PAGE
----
Here for the community

From the start of the job, Schnell said he’s seen a desire at the city level to deepen community engagement with the police department. He’s met with each city council member, one-on-one, to have priority discussions.

“From a policing standpoint today, especially in a community like Inver Grove Heights that is going to experience some considerable growth over the next 10 years, the positive relationships between the community and their police department is something that was a clear value expressed by every single one of the council members,” Schnell said. 

When he joined the Inver Grove Heights Neighbors Chat Facebook page, Schnell introduced himself to the online community. He said that in some closed internet groups, law enforcement officials are not always welcome, but he asked if he could join the group as the city’s police chief.

“For me, I wanted to be more overt and explicit about it. It opens up a vehicle for communication directly with me,” Schnell said, adding his message was positively received.

So far, Schnell said his outreach to the community has been focused on the regional chamber of commerce — an area that he said could have deeper engagement. Involvement with the school district, and the police department’s partnership with it, is next on the list.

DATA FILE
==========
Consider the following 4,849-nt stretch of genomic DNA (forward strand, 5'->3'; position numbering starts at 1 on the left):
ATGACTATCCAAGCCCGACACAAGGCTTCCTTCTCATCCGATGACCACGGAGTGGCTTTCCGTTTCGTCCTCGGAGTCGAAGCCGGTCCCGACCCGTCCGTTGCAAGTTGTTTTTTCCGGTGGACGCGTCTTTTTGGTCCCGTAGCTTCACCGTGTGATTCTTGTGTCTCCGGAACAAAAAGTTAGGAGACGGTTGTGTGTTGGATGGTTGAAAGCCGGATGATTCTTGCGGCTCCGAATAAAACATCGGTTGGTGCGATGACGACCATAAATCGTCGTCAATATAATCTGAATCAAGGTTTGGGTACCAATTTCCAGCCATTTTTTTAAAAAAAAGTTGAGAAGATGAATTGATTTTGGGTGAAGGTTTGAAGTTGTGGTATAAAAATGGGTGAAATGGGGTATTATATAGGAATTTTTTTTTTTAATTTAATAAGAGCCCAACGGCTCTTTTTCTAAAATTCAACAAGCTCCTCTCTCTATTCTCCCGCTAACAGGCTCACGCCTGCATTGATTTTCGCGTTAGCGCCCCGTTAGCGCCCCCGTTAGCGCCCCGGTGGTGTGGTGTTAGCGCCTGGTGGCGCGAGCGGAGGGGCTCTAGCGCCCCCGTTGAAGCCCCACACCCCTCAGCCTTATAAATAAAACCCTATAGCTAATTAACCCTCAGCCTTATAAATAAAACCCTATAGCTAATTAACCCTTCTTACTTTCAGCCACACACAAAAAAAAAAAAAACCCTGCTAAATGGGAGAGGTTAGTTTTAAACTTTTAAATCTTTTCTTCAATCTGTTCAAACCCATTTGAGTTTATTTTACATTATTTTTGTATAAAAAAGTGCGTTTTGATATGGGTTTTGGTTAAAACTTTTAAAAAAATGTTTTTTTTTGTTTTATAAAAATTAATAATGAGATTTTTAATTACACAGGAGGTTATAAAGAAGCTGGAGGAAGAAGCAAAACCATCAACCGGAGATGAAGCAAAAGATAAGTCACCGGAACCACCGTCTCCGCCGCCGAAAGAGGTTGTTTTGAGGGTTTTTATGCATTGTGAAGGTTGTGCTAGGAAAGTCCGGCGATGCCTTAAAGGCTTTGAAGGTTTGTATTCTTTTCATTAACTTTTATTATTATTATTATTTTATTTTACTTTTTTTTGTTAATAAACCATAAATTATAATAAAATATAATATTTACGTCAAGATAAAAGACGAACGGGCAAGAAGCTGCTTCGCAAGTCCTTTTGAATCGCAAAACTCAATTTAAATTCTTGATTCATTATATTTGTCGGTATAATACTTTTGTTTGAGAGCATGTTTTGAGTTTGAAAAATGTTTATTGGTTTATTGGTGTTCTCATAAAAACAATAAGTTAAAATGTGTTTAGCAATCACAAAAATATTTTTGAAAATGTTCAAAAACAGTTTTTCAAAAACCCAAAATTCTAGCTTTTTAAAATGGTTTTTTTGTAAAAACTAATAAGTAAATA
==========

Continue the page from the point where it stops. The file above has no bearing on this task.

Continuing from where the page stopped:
As the weather improves, Schnell said things like door-to-door visits with businesses and other in-person contacts will start to happen, adding that the more connected the community is, the safer it is. 

 

The next steps

Schnell said he has made a commitment that by April of this year, a plan would be in place for the department through 2040. This would begin to help the city and its leadership get it in line with the city’s comprehensive plan.

“It helps people think about, based on a number of assumptions that can change as time goes by, what the department would end up looking like,” Schnell said, adding it would make future decision making easier.

Immediate plans include redesigning the department webpage and including a transparency center, allowing residents to read the entire police policy manual. Statistics such as arrests, broken down into different categories and other things like calls for service, will be published as well. The new webpage is also planned to make it easier to connect with an officer. 

On an individual basis, Schnell said each council member had other priorities and concerns including distracted driving, crime prevention, body cameras and diversification of the police work force. 

Out of the meeting with employees came a work plan for 2018 that addresses various themes and issues with dates by which to address them.

“There are things here that were very clear priorities and values that the council was asking for and that were very reasonable as well,” he said.

In all, Schnell said he wants his time at the department to be spent building the relationship between the police department and the community and giving the department a strong sense of direction.

 


– Hannah Burlingame can be reached at 651-748-7824 or hburlingame@lillienews.com